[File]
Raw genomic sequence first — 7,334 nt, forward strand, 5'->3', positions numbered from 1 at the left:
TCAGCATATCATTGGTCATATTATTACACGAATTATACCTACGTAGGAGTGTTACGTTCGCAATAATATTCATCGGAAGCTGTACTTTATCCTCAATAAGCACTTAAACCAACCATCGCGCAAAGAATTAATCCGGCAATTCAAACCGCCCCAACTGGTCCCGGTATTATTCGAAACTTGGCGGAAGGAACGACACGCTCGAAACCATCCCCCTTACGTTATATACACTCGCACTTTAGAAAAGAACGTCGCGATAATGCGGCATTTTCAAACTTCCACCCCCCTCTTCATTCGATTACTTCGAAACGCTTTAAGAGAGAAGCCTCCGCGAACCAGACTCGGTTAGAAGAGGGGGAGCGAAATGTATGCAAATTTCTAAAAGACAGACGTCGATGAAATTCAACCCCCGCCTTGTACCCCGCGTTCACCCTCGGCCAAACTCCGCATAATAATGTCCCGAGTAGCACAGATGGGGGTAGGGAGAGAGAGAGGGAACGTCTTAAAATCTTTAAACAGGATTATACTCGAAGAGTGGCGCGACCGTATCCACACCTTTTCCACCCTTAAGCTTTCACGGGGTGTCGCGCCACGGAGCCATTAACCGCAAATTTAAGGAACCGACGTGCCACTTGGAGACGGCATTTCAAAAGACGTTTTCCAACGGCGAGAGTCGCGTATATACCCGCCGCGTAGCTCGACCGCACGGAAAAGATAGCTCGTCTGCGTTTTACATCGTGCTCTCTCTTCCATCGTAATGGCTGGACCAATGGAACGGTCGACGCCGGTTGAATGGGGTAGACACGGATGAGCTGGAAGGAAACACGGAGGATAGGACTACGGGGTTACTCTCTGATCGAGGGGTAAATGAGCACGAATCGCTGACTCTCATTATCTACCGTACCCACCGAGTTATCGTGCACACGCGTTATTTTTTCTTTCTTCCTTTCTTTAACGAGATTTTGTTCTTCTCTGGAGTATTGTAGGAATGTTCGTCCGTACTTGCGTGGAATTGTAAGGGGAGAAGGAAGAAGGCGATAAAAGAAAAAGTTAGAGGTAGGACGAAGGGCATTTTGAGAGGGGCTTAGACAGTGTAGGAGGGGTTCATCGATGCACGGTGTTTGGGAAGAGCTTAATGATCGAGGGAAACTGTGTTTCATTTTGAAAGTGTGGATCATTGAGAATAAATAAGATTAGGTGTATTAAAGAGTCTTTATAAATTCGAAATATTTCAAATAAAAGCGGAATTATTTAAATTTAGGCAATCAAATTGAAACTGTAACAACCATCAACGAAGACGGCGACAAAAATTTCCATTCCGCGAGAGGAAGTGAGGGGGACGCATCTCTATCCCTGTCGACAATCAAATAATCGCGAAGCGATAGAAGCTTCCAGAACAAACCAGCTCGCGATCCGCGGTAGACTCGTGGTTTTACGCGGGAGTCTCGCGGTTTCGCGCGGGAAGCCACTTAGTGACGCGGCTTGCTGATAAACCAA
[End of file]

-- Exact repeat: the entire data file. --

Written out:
Raw genomic sequence first — 7,334 nt, forward strand, 5'->3', positions numbered from 1 at the left:
TCAGCATATCATTGGTCATATTATTACACGAATTATACCTACGTAGGAGTGTTACGTTCGCAATAATATTCATCGGAAGCTGTACTTTATCCTCAATAAGCACTTAAACCAACCATCGCGCAAAGAATTAATCCGGCAATTCAAACCGCCCCAACTGGTCCCGGTATTATTCGAAACTTGGCGGAAGGAACGACACGCTCGAAACCATCCCCCTTACGTTATATACACTCGCACTTTAGAAAAGAACGTCGCGATAATGCGGCATTTTCAAACTTCCACCCCCCTCTTCATTCGATTACTTCGAAACGCTTTAAGAGAGAAGCCTCCGCGAACCAGACTCGGTTAGAAGAGGGGGAGCGAAATGTATGCAAATTTCTAAAAGACAGACGTCGATGAAATTCAACCCCCGCCTTGTACCCCGCGTTCACCCTCGGCCAAACTCCGCATAATAATGTCCCGAGTAGCACAGATGGGGGTAGGGAGAGAGAGAGGGAACGTCTTAAAATCTTTAAACAGGATTATACTCGAAGAGTGGCGCGACCGTATCCACACCTTTTCCACCCTTAAGCTTTCACGGGGTGTCGCGCCACGGAGCCATTAACCGCAAATTTAAGGAACCGACGTGCCACTTGGAGACGGCATTTCAAAAGACGTTTTCCAACGGCGAGAGTCGCGTATATACCCGCCGCGTAGCTCGACCGCACGGAAAAGATAGCTCGTCTGCGTTTTACATCGTGCTCTCTCTTCCATCGTAATGGCTGGACCAATGGAACGGTCGACGCCGGTTGAATGGGGTAGACACGGATGAGCTGGAAGGAAACACGGAGGATAGGACTACGGGGTTACTCTCTGATCGAGGGGTAAATGAGCACGAATCGCTGACTCTCATTATCTACCGTACCCACCGAGTTATCGTGCACACGCGTTATTTTTTCTTTCTTCCTTTCTTTAACGAGATTTTGTTCTTCTCTGGAGTATTGTAGGAATGTTCGTCCGTACTTGCGTGGAATTGTAAGGGGAGAAGGAAGAAGGCGATAAAAGAAAAAGTTAGAGGTAGGACGAAGGGCATTTTGAGAGGGGCTTAGACAGTGTAGGAGGGGTTCATCGATGCACGGTGTTTGGGAAGAGCTTAATGATCGAGGGAAACTGTGTTTCATTTTGAAAGTGTGGATCATTGAGAATAAATAAGATTAGGTGTATTAAAGAGTCTTTATAAATTCGAAATATTTCAAATAAAAGCGGAATTATTTAAATTTAGGCAATCAAATTGAAACTGTAACAACCATCAACGAAGACGGCGACAAAAATTTCCATTCCGCGAGAGGAAGTGAGGGGGACGCATCTCTATCCCTGTCGACAATCAAATAATCGCGAAGCGATAGAAGCTTCCAGAACAAACCAGCTCGCGATCCGCGGTAGACTCGTGGTTTTACGCGGGAGTCTCGCGGTTTCGCGCGGGAAGCCACTTAGTGACGCGGCTTGCTGATAAACCAA